China in Transition
Behind China's Housing Bubble
Chi Hung KWAN
Consulting Fellow, RIETI
Qingdao, a beautiful town nicknamed "the Switzerland of China," has been famed as a summer resort since its early days. On the heels of China's reform and open policy, there has been large influx of foreign direct investment, and Qingdao is also home to some of the leading Chinese firms, such as Haier and Tsingtao Beer. Thus, Qingdao has now become an attractive town both as a production base and as a vacation paradise.
Visitors to Qingdao would certainly be impressed by the thousands of three-storied townhouses along the coastline. With many of these houses still under construction, the ongoing boom has shown no signs of losing steam. On the face of it, the phenomena symbolize the prosperity of Qingdao, but stories I hear from people there suggest that a housing bubble is fast emerging in China.
These townhouses are being sold, not for residential purpose, but as vacation villas. When night falls, the neighborhood is thus plunged into darkness. Indeed, it would be no exaggeration to call it a ghost town. Initially, I thought many of them were left unsold with demand failing to catch up with supply. But I was told that most of them have actually been sold. Although they are vacation villas, most of their owners do not actually come and stay there and many are looking for tenants. Obviously, the prime purpose of purchasing these villas is to get capital gains from rising asset prices. Qingdao will be the venue for the sailing events of the 2008 Olympics, and a massive amount of capital has been flowing into Qingdao.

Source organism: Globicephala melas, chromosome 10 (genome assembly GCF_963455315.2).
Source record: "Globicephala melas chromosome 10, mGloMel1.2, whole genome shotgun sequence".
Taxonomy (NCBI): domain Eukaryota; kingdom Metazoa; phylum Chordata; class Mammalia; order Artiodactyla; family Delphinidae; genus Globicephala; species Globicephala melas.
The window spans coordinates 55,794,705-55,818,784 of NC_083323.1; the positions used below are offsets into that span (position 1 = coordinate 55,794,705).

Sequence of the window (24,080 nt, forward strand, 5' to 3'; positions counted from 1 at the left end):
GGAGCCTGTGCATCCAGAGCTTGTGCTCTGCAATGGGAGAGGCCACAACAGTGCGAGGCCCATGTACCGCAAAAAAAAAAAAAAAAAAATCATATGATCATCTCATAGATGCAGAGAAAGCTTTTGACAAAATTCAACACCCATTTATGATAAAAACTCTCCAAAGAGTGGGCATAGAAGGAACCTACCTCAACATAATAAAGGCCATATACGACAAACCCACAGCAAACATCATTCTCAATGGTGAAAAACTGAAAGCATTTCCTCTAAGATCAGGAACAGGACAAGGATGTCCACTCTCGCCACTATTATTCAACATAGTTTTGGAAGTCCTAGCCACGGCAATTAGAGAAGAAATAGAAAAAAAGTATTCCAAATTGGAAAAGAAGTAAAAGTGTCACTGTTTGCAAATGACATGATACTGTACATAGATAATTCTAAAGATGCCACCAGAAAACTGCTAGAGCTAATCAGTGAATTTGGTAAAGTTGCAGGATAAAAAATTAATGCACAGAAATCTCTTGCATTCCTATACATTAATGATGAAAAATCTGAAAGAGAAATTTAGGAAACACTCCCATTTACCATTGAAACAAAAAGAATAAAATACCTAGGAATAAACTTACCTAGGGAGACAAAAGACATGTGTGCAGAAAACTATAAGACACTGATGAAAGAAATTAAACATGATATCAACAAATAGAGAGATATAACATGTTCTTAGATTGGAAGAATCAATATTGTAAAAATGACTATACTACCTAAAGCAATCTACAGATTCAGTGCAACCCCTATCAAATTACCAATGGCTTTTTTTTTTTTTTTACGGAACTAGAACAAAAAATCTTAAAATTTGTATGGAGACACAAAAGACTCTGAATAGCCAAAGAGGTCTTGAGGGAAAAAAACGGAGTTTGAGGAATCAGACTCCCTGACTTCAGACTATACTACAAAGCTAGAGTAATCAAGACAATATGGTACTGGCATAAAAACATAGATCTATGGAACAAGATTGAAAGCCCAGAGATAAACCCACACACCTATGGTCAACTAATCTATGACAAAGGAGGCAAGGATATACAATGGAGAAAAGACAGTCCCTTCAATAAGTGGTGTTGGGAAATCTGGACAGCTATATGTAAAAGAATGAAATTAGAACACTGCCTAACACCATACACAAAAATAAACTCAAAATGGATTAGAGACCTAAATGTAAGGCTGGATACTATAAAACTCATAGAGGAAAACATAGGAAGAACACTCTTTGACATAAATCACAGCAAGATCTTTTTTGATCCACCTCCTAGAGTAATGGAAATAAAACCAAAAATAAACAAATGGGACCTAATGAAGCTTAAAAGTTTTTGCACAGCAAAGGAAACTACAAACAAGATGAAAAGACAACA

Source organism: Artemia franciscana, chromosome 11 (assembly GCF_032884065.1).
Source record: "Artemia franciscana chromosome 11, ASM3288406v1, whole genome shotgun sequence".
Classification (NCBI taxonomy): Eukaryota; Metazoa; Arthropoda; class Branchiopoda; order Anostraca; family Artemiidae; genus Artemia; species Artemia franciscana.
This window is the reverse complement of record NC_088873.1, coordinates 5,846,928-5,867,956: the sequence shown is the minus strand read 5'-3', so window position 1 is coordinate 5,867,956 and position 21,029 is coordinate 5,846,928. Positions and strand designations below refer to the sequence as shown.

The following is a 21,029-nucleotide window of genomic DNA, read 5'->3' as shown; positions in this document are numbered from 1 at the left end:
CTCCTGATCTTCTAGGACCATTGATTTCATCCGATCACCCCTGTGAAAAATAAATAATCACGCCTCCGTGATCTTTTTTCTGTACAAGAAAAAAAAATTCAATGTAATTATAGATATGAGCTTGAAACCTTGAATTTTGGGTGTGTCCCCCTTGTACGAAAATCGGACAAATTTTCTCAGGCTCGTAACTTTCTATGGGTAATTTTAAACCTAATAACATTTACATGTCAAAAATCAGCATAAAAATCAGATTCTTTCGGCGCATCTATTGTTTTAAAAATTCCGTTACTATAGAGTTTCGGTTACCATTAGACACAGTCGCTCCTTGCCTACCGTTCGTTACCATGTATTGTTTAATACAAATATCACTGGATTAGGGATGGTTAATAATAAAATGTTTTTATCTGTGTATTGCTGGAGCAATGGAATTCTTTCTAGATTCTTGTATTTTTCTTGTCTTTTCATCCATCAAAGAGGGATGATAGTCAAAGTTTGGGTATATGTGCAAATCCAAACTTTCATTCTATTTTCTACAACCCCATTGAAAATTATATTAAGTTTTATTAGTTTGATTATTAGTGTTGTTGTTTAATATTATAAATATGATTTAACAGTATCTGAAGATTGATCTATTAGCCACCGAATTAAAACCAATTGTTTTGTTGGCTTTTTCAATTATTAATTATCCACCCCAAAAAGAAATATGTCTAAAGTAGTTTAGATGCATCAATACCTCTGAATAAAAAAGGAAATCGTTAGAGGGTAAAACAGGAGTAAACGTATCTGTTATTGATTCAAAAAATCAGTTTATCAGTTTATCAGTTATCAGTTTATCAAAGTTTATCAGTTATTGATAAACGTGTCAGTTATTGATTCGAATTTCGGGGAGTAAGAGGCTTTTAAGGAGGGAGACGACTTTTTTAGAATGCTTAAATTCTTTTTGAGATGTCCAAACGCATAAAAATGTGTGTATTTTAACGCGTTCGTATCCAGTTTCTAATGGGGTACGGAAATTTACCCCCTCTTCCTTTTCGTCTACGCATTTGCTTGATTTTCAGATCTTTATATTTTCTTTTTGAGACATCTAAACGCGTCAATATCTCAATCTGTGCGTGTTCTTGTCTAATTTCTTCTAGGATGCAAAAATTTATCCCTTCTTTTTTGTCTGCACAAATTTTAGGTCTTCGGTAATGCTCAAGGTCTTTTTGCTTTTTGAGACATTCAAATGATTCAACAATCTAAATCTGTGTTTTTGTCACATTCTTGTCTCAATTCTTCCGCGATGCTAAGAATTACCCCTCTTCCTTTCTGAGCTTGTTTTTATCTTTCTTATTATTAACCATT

Being in a highly popular resort area, these villas are quite expensive. Some of them cost as much as 10,000 yuan per square meter. This translates into 2 million yuan ($250,000) per house on the assumption that they have an average floor space of 200 square meters. Among their owners are rich entrepreneurs, but many others are high-ranking officials of local governments and party committees in other regions, including those in the west. Considering that senior local government officials earn only a few thousand dollars a year, one might wonder how they can afford a house costing more than 100 times their annual income. Given the fact that they hold various authorization rights and authority over the privatization and disposition of state assets, however, the mystery disappears.
The striking contrast between the prosperity of Qingdao and the wretched state in the inland rural areas suggests that the polarization of wealth within China is fast taking place. Capital that should be spent on the development of the western region is further flowing out into the coastal areas. This provides a pessimistic picture for the softening of inter-regional disparities in China. The only consolation is that, while in most developing countries, a large amount of capital has been illegally channeled overseas, in China they have at least stayed within its borders.
Most people in Qingdao do not see the ongoing resort home boom as a bubble because real demand for those villas exists, and buyers do not even have to rely on bank loans so that it would not generate bad loan problems even if their prices fall. Nevertheless, this is no different from a bubble in that the rate of return on investment is extremely low and that valuable resources are not being used efficiently. As it is obvious from the experience of Japan in the late 1980s and of the United States in the late 1990s, the presence of bubbles can be recognized only after they burst. People learn lessons from their own experience but unfortunately it is difficult to learn from the experience of others. I hope that China will not fall into the same rut as Japan and the U.S.
October 4, 2002
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